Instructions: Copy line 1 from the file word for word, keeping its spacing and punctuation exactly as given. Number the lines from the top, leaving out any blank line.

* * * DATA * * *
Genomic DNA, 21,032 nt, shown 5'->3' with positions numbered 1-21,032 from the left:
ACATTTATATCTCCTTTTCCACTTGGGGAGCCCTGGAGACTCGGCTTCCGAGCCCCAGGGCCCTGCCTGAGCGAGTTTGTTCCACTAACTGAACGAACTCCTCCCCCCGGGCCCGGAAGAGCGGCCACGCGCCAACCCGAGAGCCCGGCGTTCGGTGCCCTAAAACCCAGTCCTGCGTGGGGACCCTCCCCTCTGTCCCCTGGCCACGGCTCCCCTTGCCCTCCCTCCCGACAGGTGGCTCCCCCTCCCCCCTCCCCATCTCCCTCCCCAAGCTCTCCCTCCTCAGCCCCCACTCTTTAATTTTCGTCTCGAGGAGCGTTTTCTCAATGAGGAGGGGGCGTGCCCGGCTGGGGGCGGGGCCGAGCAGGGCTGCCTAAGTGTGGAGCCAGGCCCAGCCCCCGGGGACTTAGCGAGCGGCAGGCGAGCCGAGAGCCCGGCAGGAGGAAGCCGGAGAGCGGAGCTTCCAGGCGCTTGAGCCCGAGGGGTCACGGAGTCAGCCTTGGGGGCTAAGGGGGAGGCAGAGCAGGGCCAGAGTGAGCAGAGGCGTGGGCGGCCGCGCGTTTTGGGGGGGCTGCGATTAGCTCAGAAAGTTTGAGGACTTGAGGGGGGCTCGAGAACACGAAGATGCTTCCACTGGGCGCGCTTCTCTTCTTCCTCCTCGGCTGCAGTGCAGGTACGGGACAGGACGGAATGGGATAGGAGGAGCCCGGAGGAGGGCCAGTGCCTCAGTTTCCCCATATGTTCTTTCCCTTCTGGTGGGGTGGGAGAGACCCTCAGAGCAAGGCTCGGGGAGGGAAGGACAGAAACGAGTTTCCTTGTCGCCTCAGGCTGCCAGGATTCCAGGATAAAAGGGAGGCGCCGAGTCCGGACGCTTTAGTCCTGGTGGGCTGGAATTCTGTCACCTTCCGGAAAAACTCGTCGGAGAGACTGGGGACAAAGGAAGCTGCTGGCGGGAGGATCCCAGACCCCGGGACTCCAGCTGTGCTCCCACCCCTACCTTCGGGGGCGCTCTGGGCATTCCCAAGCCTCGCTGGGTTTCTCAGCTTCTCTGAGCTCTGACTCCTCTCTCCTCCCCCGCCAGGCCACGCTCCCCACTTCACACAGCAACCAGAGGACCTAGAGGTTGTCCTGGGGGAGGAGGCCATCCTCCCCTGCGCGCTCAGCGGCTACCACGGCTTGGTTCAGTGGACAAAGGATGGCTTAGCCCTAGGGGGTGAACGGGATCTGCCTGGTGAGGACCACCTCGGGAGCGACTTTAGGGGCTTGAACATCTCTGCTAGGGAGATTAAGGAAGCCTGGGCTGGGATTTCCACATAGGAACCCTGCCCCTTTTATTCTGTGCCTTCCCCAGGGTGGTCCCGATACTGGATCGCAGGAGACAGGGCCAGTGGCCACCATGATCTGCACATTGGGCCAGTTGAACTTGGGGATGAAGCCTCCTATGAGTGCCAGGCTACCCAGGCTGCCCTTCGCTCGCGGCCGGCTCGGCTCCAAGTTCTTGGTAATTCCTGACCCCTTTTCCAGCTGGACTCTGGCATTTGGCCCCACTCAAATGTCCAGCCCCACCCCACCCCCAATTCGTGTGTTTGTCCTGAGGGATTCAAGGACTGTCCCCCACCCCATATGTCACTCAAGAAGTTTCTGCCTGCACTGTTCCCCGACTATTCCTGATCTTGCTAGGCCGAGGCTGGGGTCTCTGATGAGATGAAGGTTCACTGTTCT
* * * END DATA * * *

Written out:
Genomic DNA, 21,032 nt, shown 5'->3' with positions numbered 1-21,032 from the left: